Happy 4th of July to all my fellow American peeps! I’m guessing very few of you will be reading this post today due to the usual outdoor festivities, but this is my day to blog, even if I will end up mostly talking to myself, lol. I was going to do a post talking about holidays and the choice to include them in novels, but I just didn’t have too many thoughts about that, as it turned out. So, if you don’t happen to be outside at a barbeque like most of the US today, consider yourself invited to pull up a chair and weigh in on your thoughts about faith in fantasy.
As a paranormal writer, I’ve often been asked how my supernatural creatures differ from others. Take my vampires. One of the things they can do that many others in fiction can’t is walk around in the daylight. Yes, just like in the original Dracula by Bram Stoker, my vampires have no lethal aversion to sunlight. Something else that repels many vampires in modern fiction, but also has no effect on mine, is crosses. I originally decided on that because I couldn't come up with an answer to the question of how a vampire who pre-dated Christianity would cringe away from a cross, and I have some vampires in my novel who are much older than two thousand years.* Therefore, religious objects in my books don’t have any effect on vampires.
That doesn’t mean faith is absent in my stories. In fact, my idea for the origin of vampires came from the Biblical story of Cain. In my retelling of it, God’s “mark” was making Cain into the first vampire, cursed to forever drink blood as punishment for spilling his brother Abel’s (or so the vampires claim. Ghouls in my books have a different version of what Cain was turned into, heh). So right from the beginning, I knew I’d have to deal with the element of faith in my supernatural world.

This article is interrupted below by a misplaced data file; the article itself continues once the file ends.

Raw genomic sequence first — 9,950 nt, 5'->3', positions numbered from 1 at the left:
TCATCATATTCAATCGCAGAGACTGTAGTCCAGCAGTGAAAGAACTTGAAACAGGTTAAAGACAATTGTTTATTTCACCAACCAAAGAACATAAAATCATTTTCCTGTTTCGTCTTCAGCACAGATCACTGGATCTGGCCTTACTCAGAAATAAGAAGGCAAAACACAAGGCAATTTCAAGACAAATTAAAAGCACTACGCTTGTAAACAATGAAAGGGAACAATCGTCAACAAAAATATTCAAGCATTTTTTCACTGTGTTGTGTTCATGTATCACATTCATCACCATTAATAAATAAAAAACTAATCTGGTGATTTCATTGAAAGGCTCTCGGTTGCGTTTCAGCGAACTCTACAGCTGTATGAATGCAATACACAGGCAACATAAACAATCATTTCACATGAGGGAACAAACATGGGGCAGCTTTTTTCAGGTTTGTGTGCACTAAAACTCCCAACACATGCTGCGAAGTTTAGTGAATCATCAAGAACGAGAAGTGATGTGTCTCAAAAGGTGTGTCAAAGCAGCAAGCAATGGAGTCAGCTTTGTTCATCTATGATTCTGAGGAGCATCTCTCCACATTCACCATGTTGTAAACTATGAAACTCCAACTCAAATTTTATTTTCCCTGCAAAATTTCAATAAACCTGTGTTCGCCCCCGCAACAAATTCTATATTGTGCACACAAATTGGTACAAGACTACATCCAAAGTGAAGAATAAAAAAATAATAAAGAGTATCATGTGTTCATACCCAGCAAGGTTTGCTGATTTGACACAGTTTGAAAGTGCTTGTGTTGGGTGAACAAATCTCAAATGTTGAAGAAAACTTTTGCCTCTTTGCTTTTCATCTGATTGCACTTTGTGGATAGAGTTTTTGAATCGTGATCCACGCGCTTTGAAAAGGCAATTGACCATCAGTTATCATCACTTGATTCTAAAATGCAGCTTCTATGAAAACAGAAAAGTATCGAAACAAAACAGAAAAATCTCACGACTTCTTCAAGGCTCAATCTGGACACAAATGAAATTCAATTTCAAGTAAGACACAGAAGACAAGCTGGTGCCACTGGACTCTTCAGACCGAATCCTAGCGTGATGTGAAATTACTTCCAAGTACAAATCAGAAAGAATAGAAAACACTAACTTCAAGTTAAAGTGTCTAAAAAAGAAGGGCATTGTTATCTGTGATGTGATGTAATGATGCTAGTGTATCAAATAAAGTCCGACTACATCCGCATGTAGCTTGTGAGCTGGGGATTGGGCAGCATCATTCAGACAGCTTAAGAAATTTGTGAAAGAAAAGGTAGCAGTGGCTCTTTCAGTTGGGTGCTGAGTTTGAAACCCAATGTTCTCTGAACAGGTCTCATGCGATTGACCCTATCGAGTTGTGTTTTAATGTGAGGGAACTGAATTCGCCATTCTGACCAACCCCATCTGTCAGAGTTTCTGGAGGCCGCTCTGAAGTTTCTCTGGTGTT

Still, the idea than an entire species would agree about spiritual beliefs seemed an impossible notion even for a work of supernatural fiction. Therefore, even though I made up a fictitious creationist history for the undead based on the biblical character of Cain, this doesn't make the vampires or ghouls in my book automatically Judeo-Christian. Instead, they represent a wide range of beliefs, including atheists, Christians, Jews, Muslims, Hindus, Buddhists, agnostics, pagans, voodoo, and more. Mencheres, the hero in my upcoming novel, Eternal Kiss of Darkness, still believes in the ancient Egyptian gods (which gave me an excuse to indulge my love of Egyptology with more research about them!)
Paranormal writers, in the process of selecting a species, plotting, and otherwise breathing life into your book, did the question of faith play into your world building? Or did you have to remove all beliefs to make your particular world work, and was that easier or harder to do?
Readers, what’s your take on books that add the element of faith into a supernatural world? Do you prefer paranormal novels to have no belief system in place? Or prefer novels where beliefs are based on dieties the author has made up (like a god named Rawr for shapeshifters, for example ;-) instead of beliefs from any actual faiths?
Friendly reminder: I’m only asking for comments on the presence/absence of faith in paranormal novels because I’m curious how readers and writers think it impacts a story (or doesn’t). Please refrain from any comments espousing the presence/absence of faith in the real world. This isn’t the place for a debate on anyone’s personal spiritual beliefs or lack thereof.
* Note: I've seen authors come up with a perfectly reasonable explanation for this in their novels, even with vampires who predated Christianity. The great thing about paranormal fiction is you can make up your own rules, so there is no one "right way" to write a particular creature.